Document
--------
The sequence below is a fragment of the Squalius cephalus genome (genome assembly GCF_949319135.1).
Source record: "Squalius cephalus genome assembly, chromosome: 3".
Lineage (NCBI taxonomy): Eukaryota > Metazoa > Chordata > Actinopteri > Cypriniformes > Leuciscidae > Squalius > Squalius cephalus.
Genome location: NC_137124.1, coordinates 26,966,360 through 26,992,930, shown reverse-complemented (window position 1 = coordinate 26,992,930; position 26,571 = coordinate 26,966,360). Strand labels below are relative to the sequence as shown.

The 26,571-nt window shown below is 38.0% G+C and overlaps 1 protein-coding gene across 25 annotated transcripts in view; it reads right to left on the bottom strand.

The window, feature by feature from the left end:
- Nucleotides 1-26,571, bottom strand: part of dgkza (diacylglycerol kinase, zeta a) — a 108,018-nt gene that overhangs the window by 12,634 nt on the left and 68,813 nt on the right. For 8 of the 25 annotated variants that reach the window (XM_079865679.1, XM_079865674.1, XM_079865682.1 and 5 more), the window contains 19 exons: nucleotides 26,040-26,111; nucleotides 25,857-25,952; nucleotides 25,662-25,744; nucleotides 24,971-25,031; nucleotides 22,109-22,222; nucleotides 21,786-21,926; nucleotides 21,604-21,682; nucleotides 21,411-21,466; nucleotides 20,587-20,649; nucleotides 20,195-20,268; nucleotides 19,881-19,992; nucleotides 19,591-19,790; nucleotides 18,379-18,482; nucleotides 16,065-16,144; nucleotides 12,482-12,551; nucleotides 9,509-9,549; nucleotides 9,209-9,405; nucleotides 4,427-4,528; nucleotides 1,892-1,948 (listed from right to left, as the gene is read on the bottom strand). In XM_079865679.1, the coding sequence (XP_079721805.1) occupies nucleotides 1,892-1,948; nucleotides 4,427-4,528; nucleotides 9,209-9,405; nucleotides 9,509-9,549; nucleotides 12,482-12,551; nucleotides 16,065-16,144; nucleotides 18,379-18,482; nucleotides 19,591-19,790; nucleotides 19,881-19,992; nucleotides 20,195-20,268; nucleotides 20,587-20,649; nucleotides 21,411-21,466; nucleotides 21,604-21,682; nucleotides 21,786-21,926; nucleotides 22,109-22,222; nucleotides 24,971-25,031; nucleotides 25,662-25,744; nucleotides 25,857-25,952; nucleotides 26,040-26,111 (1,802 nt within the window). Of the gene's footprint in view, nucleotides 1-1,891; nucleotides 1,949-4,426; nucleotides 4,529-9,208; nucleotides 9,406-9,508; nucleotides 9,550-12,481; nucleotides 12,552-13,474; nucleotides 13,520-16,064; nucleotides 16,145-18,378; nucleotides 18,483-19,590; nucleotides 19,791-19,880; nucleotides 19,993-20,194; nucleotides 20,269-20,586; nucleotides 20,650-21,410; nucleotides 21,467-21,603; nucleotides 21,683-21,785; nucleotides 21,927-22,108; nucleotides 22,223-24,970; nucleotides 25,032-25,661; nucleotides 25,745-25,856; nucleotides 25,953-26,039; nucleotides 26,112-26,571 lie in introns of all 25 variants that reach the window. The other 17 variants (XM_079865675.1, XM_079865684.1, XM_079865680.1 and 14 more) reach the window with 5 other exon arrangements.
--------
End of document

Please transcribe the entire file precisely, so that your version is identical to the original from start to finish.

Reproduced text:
The sequence below is a fragment of the Squalius cephalus genome (genome assembly GCF_949319135.1).
Source record: "Squalius cephalus genome assembly, chromosome: 3".
Lineage (NCBI taxonomy): Eukaryota > Metazoa > Chordata > Actinopteri > Cypriniformes > Leuciscidae > Squalius > Squalius cephalus.
Genome location: NC_137124.1, coordinates 26,966,360 through 26,992,930, shown reverse-complemented (window position 1 = coordinate 26,992,930; position 26,571 = coordinate 26,966,360). Strand labels below are relative to the sequence as shown.

The 26,571-nt window shown below is 38.0% G+C and overlaps 1 protein-coding gene across 25 annotated transcripts in view; it reads right to left on the bottom strand.

The window, feature by feature from the left end:
- Nucleotides 1-26,571, bottom strand: part of dgkza (diacylglycerol kinase, zeta a) — a 108,018-nt gene that overhangs the window by 12,634 nt on the left and 68,813 nt on the right. For 8 of the 25 annotated variants that reach the window (XM_079865679.1, XM_079865674.1, XM_079865682.1 and 5 more), the window contains 19 exons: nucleotides 26,040-26,111; nucleotides 25,857-25,952; nucleotides 25,662-25,744; nucleotides 24,971-25,031; nucleotides 22,109-22,222; nucleotides 21,786-21,926; nucleotides 21,604-21,682; nucleotides 21,411-21,466; nucleotides 20,587-20,649; nucleotides 20,195-20,268; nucleotides 19,881-19,992; nucleotides 19,591-19,790; nucleotides 18,379-18,482; nucleotides 16,065-16,144; nucleotides 12,482-12,551; nucleotides 9,509-9,549; nucleotides 9,209-9,405; nucleotides 4,427-4,528; nucleotides 1,892-1,948 (listed from right to left, as the gene is read on the bottom strand). In XM_079865679.1, the coding sequence (XP_079721805.1) occupies nucleotides 1,892-1,948; nucleotides 4,427-4,528; nucleotides 9,209-9,405; nucleotides 9,509-9,549; nucleotides 12,482-12,551; nucleotides 16,065-16,144; nucleotides 18,379-18,482; nucleotides 19,591-19,790; nucleotides 19,881-19,992; nucleotides 20,195-20,268; nucleotides 20,587-20,649; nucleotides 21,411-21,466; nucleotides 21,604-21,682; nucleotides 21,786-21,926; nucleotides 22,109-22,222; nucleotides 24,971-25,031; nucleotides 25,662-25,744; nucleotides 25,857-25,952; nucleotides 26,040-26,111 (1,802 nt within the window). Of the gene's footprint in view, nucleotides 1-1,891; nucleotides 1,949-4,426; nucleotides 4,529-9,208; nucleotides 9,406-9,508; nucleotides 9,550-12,481; nucleotides 12,552-13,474; nucleotides 13,520-16,064; nucleotides 16,145-18,378; nucleotides 18,483-19,590; nucleotides 19,791-19,880; nucleotides 19,993-20,194; nucleotides 20,269-20,586; nucleotides 20,650-21,410; nucleotides 21,467-21,603; nucleotides 21,683-21,785; nucleotides 21,927-22,108; nucleotides 22,223-24,970; nucleotides 25,032-25,661; nucleotides 25,745-25,856; nucleotides 25,953-26,039; nucleotides 26,112-26,571 lie in introns of all 25 variants that reach the window. The other 17 variants (XM_079865675.1, XM_079865684.1, XM_079865680.1 and 14 more) reach the window with 5 other exon arrangements.